Vermont Governor Would Likely Oppose Assisted Suicide Bill

Bioethics   |   Steven Ertelt   |   Oct 7, 2003   |   9:00AM   |   WASHINGTON, DC

Vermont Governor Would Likely Veto Assisted Suicide Bill

by Paul Nowak Staff Writer
October 7, 2003

Montpelier, VT ( — Proponents of a Vermont bill to legalize assisted suicide have an uphill battle before them, despite the Vermont Medical Society’s uncertain position on the proposed legislation.

Gov. James Douglas (R) has all but promised to veto the legalization of assisted suicide in his state, and pro-life groups such as the Diocese of Burlington and Vermont Right to Life have been outspoken in their condemnation of such legislation.

Gov. Douglas has expressed that he does not believe it’s "good public policy" to "accelerate" death.

"I just don’t believe it’s right," Gov. Douglas said last week. "I’m not going to support [this proposal] in Vermont."

While Oregon’s "Death with Dignity" act was passed by referendum, Oregon Gov. John Kitzhaber supported the legislation.

"Vermont’s proposed legislation is modeled after the Oregon "Death with Dignity Act"…a law which tries to redefine suicide," Bishop Kenneth A. Angell, bishop of Burlington, wrote in a statement sent to all 180 Vermont legislators and other officials in February of 2003. "They may make it [physician-assisted suicide] legal, but they will never make it moral."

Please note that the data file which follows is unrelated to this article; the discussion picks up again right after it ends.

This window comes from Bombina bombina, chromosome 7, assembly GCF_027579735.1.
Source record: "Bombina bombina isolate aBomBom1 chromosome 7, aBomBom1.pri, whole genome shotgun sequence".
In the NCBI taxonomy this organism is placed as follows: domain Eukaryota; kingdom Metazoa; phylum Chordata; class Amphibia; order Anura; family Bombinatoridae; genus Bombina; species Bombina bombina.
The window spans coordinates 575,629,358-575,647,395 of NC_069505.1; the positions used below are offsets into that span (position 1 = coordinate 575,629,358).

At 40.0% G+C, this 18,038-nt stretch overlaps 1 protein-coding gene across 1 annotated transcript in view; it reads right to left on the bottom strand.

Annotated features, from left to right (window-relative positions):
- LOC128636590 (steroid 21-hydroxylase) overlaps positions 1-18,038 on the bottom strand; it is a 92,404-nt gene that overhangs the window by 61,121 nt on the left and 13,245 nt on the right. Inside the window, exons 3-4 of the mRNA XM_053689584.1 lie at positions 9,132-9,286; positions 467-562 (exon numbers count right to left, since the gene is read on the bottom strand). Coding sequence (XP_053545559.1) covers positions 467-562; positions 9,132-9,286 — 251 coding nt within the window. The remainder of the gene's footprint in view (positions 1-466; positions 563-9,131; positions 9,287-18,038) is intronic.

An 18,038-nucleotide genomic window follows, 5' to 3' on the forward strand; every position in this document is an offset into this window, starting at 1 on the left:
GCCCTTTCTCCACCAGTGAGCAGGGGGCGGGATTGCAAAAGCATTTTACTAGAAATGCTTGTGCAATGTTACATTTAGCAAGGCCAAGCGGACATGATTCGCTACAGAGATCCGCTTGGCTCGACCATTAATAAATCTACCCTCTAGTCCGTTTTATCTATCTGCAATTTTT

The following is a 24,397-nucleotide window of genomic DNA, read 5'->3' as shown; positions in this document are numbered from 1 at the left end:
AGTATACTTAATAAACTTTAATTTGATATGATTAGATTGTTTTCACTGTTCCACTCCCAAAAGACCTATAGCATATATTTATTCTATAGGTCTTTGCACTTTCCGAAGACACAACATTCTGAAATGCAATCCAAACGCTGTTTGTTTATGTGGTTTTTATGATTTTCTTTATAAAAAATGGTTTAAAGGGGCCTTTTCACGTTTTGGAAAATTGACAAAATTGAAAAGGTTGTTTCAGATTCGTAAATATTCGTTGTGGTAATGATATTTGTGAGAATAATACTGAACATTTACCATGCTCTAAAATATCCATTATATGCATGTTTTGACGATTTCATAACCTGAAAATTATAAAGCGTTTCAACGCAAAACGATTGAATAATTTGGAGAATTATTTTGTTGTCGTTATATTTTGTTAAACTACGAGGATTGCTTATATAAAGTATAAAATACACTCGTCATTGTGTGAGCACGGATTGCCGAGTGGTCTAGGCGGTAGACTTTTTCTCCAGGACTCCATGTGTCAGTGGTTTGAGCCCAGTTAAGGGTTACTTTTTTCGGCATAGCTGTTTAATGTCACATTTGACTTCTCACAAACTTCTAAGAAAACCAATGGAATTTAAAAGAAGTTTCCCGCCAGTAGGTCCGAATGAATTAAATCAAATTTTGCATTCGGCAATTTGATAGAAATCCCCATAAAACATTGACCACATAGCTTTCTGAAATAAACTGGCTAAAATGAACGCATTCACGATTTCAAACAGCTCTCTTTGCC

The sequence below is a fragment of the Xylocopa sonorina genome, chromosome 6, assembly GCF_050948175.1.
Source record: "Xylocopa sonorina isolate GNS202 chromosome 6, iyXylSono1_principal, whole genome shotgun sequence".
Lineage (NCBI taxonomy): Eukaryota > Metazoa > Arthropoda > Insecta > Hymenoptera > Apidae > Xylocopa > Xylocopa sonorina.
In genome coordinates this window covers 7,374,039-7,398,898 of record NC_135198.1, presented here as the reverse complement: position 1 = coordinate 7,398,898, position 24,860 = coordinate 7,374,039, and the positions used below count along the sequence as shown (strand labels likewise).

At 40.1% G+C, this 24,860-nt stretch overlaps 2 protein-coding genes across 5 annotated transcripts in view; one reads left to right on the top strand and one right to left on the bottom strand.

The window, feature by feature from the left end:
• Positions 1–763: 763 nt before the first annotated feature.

"The Oregon Death with Dignity Act is based on a moral lie that even Webster’s dictionary exposes," Bishop Angell explains. "Suicide is simply defined as "the intentional taking of one’s own life."

The Bishop also mentioned that he felt the majority of Vermonters shared the view that physician-assisted suicide is a moral wrong.

The Diocese of Burlington is continuing its efforts in the coming days and weeks, including activating its Respect Life Phone Tree with over 1400 members, and a follow-up statement regarding the legislation.

The Vermont Medical Society will convene on October 17-18, and they are likely to discuss the upcoming legislation. The group is unsure whether it will support, oppose, or remain neutral on the Death with Dignity Act.

The group’s former president, Dr. Lloyd Thompson, was recently reprimanded for ending the life of an 85-year-old patient without consent.